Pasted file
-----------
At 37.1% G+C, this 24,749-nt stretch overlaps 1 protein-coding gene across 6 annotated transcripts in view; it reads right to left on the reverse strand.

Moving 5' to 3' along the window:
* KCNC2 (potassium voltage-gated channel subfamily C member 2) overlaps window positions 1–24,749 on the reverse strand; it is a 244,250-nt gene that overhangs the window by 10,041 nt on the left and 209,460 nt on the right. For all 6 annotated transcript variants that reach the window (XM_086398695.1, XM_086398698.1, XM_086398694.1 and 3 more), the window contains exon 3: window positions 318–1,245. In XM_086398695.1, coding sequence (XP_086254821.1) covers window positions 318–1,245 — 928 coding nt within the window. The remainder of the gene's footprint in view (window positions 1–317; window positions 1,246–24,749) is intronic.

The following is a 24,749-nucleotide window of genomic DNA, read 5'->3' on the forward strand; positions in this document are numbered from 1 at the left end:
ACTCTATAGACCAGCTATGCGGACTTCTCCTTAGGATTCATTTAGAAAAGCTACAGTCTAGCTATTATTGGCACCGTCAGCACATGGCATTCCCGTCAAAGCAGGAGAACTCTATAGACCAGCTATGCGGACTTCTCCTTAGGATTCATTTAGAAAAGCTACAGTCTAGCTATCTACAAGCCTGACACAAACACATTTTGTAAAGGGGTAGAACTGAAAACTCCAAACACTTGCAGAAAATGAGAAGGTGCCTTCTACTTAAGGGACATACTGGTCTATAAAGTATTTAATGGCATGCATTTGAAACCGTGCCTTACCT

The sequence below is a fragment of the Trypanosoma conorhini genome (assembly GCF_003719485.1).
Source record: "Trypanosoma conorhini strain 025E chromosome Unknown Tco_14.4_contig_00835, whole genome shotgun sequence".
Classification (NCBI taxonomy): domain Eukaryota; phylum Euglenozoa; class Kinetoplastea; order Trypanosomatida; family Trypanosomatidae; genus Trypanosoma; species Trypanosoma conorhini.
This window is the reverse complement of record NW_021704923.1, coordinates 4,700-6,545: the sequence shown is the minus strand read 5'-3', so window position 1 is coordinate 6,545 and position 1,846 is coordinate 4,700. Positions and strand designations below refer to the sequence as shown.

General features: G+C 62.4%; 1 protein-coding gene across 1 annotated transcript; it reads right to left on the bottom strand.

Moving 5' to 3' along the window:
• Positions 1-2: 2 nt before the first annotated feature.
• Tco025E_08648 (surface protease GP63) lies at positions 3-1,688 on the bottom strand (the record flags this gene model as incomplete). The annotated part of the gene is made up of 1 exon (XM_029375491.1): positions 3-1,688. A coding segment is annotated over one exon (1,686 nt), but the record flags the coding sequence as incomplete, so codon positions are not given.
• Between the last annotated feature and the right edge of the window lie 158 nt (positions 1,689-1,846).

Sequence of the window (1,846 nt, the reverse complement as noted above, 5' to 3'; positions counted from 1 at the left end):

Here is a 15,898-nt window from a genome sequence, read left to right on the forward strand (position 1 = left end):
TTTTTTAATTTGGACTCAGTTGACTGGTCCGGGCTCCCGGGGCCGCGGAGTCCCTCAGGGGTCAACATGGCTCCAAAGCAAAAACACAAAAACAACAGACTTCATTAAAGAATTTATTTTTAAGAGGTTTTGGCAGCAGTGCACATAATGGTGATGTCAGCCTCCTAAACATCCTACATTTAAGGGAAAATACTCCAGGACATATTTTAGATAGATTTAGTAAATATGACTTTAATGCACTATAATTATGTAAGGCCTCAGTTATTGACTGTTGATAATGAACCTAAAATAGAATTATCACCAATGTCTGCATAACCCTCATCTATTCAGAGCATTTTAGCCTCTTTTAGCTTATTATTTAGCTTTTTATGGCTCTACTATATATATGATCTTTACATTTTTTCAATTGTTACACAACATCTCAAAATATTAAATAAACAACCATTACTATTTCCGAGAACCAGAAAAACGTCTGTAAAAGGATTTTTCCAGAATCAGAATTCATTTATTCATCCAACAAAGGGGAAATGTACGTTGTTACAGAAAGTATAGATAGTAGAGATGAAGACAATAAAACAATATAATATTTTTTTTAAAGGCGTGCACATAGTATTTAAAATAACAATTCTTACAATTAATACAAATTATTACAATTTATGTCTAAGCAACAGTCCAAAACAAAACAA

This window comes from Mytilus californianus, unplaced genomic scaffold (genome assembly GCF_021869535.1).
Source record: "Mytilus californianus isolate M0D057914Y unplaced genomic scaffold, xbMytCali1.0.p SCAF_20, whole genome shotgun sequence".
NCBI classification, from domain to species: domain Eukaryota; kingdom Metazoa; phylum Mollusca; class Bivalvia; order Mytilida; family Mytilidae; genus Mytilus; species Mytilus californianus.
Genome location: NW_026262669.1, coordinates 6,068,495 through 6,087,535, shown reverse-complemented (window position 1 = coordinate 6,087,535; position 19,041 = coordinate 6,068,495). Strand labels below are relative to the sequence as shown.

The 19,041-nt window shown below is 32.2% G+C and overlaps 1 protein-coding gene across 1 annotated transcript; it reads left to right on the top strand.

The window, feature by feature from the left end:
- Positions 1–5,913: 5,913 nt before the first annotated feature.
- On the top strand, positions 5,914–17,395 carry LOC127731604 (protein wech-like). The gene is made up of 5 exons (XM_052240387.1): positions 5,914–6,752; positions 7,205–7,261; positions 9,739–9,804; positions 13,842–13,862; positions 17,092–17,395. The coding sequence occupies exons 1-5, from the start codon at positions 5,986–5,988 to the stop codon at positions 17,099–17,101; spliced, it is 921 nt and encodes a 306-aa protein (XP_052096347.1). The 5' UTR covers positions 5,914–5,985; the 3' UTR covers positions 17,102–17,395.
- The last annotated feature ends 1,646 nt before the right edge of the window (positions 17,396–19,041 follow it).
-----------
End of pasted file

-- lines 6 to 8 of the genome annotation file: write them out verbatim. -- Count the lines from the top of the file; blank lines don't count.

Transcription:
The sequence below is a fragment of the Trypanosoma conorhini genome (assembly GCF_003719485.1).
Source record: "Trypanosoma conorhini strain 025E chromosome Unknown Tco_14.4_contig_00835, whole genome shotgun sequence".
Classification (NCBI taxonomy): domain Eukaryota; phylum Euglenozoa; class Kinetoplastea; order Trypanosomatida; family Trypanosomatidae; genus Trypanosoma; species Trypanosoma conorhini.